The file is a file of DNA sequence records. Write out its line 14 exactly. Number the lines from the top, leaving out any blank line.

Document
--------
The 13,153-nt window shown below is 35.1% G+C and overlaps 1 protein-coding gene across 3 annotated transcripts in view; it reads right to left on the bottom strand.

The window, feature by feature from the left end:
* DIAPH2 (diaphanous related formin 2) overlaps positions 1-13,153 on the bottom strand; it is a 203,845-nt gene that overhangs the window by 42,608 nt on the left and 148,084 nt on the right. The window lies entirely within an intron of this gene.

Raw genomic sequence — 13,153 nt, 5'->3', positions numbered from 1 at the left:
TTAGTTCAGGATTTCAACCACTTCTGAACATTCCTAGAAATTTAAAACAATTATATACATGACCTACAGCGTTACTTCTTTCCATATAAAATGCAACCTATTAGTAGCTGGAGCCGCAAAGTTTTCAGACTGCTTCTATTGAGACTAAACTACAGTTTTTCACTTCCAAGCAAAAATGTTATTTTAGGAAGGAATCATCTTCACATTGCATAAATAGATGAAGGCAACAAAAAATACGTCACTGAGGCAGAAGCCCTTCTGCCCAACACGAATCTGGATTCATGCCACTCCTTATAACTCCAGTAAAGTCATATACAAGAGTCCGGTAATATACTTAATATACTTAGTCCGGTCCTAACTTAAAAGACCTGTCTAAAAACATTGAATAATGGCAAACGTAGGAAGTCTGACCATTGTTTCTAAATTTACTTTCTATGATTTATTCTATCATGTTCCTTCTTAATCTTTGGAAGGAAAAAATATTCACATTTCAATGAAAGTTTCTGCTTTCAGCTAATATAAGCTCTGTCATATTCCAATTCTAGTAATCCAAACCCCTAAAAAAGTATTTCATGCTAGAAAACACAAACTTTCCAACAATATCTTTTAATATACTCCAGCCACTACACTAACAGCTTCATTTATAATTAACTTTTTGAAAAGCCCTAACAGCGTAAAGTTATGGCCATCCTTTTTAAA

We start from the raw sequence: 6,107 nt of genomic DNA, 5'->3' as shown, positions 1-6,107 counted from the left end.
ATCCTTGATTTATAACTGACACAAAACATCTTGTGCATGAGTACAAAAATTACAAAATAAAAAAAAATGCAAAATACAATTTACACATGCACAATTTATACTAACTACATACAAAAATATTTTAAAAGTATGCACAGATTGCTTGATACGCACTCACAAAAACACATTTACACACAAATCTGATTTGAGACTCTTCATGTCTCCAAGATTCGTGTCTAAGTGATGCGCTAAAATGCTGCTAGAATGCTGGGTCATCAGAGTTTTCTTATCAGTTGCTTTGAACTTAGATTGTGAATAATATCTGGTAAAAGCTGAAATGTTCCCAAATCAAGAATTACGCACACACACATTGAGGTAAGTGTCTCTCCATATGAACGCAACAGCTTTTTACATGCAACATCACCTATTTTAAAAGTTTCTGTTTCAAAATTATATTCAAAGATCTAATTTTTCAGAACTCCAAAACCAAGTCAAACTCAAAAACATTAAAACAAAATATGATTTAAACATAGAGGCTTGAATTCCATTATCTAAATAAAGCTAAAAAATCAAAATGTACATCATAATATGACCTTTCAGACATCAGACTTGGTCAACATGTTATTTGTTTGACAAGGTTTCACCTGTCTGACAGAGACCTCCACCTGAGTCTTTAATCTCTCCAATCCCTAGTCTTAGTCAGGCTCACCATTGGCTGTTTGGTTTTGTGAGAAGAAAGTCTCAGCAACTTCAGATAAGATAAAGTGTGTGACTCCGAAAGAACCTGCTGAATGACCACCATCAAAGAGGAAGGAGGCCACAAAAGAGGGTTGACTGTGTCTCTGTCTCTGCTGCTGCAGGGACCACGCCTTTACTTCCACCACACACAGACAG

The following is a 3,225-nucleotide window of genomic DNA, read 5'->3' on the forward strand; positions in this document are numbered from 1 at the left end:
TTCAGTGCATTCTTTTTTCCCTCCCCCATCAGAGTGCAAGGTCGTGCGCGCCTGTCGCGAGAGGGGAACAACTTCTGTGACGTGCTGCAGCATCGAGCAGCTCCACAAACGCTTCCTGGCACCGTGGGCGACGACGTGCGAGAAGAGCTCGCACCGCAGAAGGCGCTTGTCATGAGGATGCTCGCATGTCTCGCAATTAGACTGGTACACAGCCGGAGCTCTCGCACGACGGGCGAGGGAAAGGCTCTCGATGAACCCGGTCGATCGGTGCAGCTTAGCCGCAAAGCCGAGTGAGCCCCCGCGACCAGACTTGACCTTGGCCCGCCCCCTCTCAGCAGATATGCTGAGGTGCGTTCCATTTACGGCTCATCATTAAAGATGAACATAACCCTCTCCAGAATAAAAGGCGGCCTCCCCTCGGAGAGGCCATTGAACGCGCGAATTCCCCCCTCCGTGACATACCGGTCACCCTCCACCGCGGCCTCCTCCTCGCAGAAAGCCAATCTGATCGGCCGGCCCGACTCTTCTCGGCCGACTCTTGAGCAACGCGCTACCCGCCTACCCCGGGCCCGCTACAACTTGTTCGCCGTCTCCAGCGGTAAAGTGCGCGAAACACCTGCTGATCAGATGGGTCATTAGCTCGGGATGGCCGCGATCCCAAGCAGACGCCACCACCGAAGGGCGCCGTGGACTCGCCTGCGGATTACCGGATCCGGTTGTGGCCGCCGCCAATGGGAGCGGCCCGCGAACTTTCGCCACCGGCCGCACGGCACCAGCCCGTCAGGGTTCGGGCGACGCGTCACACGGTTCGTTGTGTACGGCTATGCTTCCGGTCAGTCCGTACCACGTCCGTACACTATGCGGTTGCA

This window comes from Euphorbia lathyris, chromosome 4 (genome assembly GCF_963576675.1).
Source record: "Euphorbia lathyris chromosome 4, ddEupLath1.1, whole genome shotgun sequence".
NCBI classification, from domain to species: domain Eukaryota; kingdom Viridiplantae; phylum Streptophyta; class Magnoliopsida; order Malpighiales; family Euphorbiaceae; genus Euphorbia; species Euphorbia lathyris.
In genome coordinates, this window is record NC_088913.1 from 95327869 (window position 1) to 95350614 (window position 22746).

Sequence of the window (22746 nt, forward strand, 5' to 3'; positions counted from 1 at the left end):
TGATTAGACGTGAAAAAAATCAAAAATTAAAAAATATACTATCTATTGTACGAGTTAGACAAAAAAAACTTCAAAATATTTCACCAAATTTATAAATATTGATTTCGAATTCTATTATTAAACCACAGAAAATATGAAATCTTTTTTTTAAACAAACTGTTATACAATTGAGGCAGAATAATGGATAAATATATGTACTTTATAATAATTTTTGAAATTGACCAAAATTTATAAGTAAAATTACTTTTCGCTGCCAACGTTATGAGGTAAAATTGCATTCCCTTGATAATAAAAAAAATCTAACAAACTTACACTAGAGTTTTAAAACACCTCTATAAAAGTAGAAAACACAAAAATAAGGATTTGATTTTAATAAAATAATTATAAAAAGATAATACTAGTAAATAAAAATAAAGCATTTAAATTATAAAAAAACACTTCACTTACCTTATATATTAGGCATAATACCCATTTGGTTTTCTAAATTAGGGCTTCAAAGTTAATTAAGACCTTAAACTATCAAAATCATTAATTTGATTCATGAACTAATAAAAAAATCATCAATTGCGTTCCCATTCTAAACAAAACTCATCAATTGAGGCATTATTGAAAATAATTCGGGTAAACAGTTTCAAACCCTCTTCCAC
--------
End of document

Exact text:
Sequence of the window (22746 nt, forward strand, 5' to 3'; positions counted from 1 at the left end):